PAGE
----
The other regimes, by contrast, have been exceedingly stable. That stability might be explained by the efforts of any given state’s repressive apparatus, of course; but then you had to explain why the repressive apparatus itself proved so trustworthy and loyal. Junior military officers can be ambitious, after all. But once the likes of Saddam Hussein and Colonel Qadaffi assumed command, they kept it -- at least until outside military forces broke their grip.
From specialized work on countries in the region, Owen extracts and synthesizes enough shared elements to produce a generalized model of the arrangement that proved so durable for so long. The origins can be traced to what he calls “the authoritarian presidential regimes established soon after independence,” usually in the wake of the Second World War. A few readers will wonder if that’s going far back enough. The experience of colonization is not the schooling in pluralism and rule-of-law it is sometimes made out to be.
In any event, the incentives for a postcolonial concentration of authority are clear enough. Establishing national sovereignty is an obvious one, and in the early days it meant bringing much of the economy under state control as necessary to direct production for local needs. All the better if oil was the chief commodity. Besides creating a middle class of engineers and other professionals to run industry, national revenues could be directed towards building infrastructure, meaning employment for a wide range of skill grades.
State control of the economy assured plenty of money to fund the military, thereby consolidating another vested interest in stability, while at the same time building up a separate internal security forces to keep an eye on the military as well as the civilian population. Any paranoia on the part of the presidents-for-life was completely justified. Owen notes that by the early 1970s, most of them had come into office from the military and could appreciate the need to build “coup-proof regimes.”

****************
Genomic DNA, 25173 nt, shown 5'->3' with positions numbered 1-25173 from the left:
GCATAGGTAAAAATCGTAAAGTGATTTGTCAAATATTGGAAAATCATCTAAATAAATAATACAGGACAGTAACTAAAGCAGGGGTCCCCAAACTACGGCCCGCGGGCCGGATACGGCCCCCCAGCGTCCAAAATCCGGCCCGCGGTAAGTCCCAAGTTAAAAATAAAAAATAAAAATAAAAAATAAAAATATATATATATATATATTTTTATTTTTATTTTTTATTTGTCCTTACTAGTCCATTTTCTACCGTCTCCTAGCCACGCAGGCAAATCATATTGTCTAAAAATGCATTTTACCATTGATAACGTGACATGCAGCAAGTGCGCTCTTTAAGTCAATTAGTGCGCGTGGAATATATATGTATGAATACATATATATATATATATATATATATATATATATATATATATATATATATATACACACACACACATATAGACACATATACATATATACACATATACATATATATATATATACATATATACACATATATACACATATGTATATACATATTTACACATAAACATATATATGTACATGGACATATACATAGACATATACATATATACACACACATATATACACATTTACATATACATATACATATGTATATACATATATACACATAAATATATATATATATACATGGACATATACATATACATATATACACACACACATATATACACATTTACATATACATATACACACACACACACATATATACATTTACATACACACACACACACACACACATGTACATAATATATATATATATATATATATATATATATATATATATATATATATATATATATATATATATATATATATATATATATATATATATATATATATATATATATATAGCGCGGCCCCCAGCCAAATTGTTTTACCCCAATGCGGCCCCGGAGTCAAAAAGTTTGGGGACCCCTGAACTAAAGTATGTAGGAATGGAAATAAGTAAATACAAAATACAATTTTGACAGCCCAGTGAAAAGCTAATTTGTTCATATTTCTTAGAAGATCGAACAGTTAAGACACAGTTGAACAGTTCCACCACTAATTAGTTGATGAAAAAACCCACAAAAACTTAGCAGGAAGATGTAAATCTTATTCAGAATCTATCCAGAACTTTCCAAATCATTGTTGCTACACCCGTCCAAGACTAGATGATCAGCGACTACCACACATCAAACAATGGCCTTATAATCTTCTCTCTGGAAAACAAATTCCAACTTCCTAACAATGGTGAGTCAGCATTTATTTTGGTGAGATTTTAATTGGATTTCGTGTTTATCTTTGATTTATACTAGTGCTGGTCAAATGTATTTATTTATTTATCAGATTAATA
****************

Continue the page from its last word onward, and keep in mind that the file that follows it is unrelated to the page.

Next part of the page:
Putting family members into key positions throughout the system gave the presidents-for-life another layer of oversight and control. In time, some regimes could even allow a bit of parliamentary politics as a valve to let off steam. And even when their economies underwent varying degrees of privatization, things remained well in hand. Previously nationalized industries were sold off to cronies, and only trusted people permitted to deal with foreign companies.
Enough people and institutions had enough of an investment in this arrangement to make continuity of leadership worth their while. In Syria, Assad succeeded his father. In Egypt, the younger Mubarak’s inauguration was a matter of time. This was tolerable for the people who benefited from the arrangement, and it them an incentive to ignore those who didn't.
At a certain intensity, corruption no longer counts as corruption; it’s just how things get done. And the men who served as the godfather to each national syndicate enjoyed the benefit of watching how one another did their jobs. They were a cohort. Owen calls it the “demonstration effect” – the diffusion of authoritarian techniques by example.
It clearly worked, as that photo of Qaddafi and Assad shows – at least until it didn’t. Four of the nine presidents-for-life in power on the first day of 2011 have left office and another has agreed to step down when his term has ended. As for the other four, well, it ain’t over ‘til it’s over. And nobody saw the reversal failure coming, least of all on the scale that it did.